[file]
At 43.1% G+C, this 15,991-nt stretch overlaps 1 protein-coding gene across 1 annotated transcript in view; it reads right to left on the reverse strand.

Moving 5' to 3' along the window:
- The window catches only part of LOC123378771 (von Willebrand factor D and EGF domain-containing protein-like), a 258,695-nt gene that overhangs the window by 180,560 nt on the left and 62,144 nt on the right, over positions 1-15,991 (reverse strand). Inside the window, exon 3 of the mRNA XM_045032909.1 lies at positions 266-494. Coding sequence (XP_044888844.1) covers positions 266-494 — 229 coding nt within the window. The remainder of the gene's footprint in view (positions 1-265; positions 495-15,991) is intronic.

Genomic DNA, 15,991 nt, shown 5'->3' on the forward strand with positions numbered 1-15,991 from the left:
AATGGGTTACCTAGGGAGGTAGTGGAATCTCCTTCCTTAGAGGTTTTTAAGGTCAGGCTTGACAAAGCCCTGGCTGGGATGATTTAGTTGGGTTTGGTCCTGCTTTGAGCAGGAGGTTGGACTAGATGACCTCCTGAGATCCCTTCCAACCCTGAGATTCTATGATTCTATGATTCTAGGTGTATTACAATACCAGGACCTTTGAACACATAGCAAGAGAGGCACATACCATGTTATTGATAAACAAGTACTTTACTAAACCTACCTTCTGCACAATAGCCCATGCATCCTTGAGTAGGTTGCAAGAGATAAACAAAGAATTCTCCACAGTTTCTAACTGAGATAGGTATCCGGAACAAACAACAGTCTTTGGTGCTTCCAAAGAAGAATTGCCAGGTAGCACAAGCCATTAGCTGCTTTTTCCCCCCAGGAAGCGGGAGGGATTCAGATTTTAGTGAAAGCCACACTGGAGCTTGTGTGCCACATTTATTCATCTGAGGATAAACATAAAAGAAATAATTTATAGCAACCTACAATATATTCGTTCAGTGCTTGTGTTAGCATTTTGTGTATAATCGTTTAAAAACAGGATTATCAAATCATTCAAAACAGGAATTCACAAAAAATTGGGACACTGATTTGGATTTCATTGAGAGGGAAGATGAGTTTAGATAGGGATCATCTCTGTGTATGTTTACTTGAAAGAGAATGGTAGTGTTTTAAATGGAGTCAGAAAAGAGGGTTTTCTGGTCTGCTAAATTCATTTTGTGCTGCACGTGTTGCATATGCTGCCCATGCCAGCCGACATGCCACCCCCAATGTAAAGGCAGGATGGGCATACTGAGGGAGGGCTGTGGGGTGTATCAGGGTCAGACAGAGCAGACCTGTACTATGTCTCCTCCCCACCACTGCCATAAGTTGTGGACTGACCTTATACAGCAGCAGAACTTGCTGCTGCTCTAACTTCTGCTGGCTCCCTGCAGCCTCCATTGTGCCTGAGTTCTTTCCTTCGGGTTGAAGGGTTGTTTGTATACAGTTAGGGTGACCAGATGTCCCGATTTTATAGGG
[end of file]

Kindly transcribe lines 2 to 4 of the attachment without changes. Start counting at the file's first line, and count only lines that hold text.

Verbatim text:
Moving 5' to 3' along the window:
- The window catches only part of LOC123378771 (von Willebrand factor D and EGF domain-containing protein-like), a 258,695-nt gene that overhangs the window by 180,560 nt on the left and 62,144 nt on the right, over positions 1-15,991 (reverse strand). Inside the window, exon 3 of the mRNA XM_045032909.1 lies at positions 266-494. Coding sequence (XP_044888844.1) covers positions 266-494 — 229 coding nt within the window. The remainder of the gene's footprint in view (positions 1-265; positions 495-15,991) is intronic.

Genomic DNA, 15,991 nt, shown 5'->3' on the forward strand with positions numbered 1-15,991 from the left: